John Fiske was noted as a linguist, an exponent of evolution, and a synthetic philosopher, before he devoted himself to writing the history of his country. He was born at Hartford, Connecticut, in 1842. His father was Edmund Brewster Green, but the son at the age of thirteen took his present name from one of his mother's ancestors. His extraordinary facility in acquiring languages was early displayed. He graduated from Harvard in 1863, and studied law, but soon devoted himself to literature. For some years he was assistant librarian at Harvard. Intending to prepare a work on the early Aryans, he wrote "Myths and Myth-Makers" (1874), but afterward laid the project aside, finding it necessary to know more about the barbaric world. In his "Cosmic Philosophy" (1874), the system of Herbert Spencer is fully expounded. His other philosophical writings are "Excursions of an Evolutionist" (1883) ; "The Destiny of Man" (1884) ; "The Idea of God as Affected by Modern Knowledge" (1884). The last were originally delivered as courses of lectures. Mr. Fiske holds that the Darwinian theory of natural selection, so far from lowering man in the scale of organic life, exalts him and his spiritual part as the goal toward which nature has been tending. Original sin is the brute inheritance from warring ancestors. Mr. Fiske declares his belief in a future life and the existence of God, maintaining that there is no necessary conflict between science and religion.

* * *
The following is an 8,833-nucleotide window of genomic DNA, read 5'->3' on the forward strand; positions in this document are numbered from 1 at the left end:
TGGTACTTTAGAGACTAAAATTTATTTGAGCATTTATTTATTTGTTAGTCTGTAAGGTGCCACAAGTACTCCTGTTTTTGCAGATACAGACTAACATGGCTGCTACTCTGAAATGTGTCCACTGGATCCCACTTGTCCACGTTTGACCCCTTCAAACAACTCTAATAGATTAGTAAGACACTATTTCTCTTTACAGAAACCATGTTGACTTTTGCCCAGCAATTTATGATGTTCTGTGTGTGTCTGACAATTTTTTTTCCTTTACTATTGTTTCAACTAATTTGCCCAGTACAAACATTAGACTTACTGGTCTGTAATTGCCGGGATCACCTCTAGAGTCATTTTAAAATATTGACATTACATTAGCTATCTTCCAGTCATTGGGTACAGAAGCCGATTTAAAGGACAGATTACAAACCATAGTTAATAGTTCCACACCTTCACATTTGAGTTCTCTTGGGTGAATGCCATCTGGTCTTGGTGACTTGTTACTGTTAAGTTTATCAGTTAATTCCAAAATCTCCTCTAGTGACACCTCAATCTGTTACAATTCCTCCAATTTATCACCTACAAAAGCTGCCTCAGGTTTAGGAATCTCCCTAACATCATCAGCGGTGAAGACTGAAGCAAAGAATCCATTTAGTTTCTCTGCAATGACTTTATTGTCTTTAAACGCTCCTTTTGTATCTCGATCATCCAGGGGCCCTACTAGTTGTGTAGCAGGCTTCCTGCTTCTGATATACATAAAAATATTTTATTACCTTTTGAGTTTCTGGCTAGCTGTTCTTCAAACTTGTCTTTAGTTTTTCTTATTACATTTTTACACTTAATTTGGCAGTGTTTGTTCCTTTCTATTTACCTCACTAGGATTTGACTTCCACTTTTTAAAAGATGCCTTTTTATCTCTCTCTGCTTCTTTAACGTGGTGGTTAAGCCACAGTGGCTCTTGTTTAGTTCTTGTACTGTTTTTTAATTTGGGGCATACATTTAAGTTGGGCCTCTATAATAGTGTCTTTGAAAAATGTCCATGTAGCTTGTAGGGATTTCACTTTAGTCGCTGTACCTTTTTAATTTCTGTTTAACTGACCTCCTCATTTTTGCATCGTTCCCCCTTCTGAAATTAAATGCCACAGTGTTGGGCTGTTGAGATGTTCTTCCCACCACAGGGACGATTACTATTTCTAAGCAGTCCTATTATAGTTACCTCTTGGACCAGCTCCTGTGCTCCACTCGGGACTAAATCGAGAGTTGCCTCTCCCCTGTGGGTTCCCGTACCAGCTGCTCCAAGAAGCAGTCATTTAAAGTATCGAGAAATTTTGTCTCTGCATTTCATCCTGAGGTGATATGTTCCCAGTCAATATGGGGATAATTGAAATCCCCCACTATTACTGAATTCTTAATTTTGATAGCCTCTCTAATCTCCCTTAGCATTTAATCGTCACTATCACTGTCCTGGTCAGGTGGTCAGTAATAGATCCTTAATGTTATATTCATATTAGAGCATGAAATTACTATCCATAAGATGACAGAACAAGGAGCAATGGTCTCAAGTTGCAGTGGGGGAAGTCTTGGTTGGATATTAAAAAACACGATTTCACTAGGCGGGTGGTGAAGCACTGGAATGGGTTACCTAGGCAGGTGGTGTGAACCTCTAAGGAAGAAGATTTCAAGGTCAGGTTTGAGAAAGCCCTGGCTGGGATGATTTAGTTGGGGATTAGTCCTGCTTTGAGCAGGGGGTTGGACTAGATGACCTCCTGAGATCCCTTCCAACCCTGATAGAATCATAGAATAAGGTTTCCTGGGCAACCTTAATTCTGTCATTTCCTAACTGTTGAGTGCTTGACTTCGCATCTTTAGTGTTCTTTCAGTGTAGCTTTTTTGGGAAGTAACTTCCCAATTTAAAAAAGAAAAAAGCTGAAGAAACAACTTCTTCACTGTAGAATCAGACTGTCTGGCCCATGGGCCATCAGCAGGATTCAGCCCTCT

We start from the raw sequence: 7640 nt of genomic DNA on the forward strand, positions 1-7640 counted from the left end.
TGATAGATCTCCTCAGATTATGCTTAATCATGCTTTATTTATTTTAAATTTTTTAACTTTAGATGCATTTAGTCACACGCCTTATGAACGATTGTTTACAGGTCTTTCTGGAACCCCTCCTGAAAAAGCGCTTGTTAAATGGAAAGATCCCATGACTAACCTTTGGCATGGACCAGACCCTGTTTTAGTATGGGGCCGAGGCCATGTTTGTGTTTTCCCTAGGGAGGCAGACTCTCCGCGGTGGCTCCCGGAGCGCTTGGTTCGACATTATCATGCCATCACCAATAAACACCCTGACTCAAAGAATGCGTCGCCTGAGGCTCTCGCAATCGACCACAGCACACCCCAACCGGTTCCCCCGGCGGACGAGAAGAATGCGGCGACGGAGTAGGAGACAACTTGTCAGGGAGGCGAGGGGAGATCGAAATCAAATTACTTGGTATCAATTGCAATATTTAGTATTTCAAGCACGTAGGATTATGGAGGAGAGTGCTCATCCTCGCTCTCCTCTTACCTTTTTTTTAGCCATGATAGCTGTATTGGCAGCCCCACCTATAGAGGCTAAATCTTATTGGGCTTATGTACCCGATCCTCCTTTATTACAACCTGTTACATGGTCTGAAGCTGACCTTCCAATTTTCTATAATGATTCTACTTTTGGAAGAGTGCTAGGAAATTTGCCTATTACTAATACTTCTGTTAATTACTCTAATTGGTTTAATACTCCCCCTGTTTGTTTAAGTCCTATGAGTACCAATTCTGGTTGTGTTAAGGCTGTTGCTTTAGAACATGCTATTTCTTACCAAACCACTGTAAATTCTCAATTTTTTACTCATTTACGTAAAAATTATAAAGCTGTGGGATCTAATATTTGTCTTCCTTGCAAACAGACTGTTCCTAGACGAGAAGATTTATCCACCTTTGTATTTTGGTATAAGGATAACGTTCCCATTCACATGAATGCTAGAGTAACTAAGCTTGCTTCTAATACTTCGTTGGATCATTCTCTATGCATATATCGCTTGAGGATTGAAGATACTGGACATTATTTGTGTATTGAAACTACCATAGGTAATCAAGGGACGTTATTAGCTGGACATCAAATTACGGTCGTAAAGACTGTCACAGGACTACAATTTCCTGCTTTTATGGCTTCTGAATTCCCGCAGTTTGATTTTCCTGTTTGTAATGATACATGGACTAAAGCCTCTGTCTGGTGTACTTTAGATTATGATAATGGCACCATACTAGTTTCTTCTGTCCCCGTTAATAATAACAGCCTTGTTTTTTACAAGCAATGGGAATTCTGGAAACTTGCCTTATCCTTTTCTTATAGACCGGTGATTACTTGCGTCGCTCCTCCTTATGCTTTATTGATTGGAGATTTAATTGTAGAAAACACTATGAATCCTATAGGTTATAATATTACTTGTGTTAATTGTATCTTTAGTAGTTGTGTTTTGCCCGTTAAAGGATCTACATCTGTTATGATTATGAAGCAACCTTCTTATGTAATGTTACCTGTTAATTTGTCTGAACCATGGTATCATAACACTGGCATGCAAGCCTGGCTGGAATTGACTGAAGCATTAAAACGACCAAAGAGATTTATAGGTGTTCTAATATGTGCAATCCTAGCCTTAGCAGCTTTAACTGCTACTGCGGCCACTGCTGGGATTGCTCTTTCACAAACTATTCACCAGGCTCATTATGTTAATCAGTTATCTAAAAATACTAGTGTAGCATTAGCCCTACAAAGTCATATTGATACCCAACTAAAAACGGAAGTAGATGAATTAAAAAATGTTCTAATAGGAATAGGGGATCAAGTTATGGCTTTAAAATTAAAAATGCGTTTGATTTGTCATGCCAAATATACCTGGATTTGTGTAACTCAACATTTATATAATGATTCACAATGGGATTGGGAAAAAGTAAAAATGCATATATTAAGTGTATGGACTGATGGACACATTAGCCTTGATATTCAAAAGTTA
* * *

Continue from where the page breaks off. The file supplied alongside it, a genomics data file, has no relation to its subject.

Another course of lectures was called for in aid of the presÚrvation of Old South Meeting House, in Boston. Mr. Fiske then discussed "American Political Ideas" (1885), and since its delivery, he has given attention chiefly to American history. In the "Discovery of America" he treated fully the condition of the aborigines found by Columbus and his successors, and traverses much of what Prescott had written on the authority of the Spanish explorers. His other historical works are "The Beginnings of New England," "The American Revolution," "The Critical Period of the American Revolution." All his writings are characterized by clearness and fluency. His vigor and skill are best displayed in the romantic incidents and dramatic crises.